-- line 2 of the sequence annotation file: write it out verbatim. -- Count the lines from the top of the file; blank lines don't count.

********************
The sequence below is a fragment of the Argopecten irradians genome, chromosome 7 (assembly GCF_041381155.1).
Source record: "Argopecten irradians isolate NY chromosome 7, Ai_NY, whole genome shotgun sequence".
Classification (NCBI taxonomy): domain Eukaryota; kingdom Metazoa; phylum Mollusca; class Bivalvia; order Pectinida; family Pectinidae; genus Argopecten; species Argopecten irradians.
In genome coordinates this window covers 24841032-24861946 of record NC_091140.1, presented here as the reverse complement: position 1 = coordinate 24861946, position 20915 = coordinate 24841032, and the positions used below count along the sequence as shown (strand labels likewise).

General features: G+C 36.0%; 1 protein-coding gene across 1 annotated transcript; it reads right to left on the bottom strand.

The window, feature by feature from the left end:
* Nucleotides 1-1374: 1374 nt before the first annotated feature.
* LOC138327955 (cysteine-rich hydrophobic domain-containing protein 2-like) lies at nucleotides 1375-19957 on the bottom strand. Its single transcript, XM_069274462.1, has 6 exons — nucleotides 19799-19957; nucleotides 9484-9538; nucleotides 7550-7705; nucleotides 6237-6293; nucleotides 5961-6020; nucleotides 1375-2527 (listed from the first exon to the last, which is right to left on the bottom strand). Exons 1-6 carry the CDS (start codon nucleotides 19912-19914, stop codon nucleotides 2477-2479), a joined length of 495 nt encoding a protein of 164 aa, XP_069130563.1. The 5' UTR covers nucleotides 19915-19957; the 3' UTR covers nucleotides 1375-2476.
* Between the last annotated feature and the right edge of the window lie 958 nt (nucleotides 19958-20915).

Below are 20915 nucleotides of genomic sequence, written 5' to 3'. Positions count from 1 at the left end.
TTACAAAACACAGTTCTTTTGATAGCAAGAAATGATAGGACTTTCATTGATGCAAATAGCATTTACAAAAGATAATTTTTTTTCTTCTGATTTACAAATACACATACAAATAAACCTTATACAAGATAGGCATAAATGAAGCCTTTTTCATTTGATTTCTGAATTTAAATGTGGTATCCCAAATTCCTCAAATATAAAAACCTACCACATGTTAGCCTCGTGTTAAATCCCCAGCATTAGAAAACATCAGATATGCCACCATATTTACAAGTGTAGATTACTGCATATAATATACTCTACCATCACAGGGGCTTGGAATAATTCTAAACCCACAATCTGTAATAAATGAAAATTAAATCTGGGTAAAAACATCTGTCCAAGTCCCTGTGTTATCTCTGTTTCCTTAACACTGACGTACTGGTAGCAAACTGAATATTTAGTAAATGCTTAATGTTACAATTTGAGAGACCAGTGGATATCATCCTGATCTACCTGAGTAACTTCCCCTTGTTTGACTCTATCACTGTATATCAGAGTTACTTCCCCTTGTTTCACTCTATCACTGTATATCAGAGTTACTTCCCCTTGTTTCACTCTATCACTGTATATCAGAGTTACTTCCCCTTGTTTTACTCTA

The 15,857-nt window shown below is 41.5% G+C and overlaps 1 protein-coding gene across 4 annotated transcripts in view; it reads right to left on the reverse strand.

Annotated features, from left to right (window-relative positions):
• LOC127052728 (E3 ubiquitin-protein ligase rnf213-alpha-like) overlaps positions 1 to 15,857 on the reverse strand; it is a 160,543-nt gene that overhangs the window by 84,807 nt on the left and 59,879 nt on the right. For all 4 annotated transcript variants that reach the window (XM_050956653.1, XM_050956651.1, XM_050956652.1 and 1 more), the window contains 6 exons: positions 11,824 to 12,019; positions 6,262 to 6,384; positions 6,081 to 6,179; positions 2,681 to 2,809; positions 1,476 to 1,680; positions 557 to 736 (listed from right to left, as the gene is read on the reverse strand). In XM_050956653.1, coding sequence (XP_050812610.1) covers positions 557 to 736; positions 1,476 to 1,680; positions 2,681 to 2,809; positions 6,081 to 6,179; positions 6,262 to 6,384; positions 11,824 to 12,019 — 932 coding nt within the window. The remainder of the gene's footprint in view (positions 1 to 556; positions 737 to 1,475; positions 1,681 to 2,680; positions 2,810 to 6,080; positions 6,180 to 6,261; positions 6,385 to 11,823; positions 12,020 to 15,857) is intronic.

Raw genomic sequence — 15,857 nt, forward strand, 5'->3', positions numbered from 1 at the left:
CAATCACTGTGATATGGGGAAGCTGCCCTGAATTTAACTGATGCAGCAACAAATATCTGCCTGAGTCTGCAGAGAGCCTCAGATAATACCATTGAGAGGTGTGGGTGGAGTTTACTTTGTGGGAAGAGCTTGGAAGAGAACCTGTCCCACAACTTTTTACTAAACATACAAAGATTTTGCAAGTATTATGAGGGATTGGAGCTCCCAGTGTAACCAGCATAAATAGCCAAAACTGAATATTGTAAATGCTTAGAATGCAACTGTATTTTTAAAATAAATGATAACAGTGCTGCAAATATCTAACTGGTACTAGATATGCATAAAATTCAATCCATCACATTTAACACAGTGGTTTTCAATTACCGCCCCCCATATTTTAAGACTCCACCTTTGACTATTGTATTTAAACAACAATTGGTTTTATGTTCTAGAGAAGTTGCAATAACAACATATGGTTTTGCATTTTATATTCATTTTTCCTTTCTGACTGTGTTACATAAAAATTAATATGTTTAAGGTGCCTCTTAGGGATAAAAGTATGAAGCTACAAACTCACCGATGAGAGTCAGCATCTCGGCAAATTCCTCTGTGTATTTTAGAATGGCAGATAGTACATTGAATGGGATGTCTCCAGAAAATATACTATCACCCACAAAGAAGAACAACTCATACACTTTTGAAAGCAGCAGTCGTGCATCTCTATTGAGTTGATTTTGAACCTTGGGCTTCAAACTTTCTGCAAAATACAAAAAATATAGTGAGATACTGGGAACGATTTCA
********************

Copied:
Source record: "Argopecten irradians isolate NY chromosome 7, Ai_NY, whole genome shotgun sequence".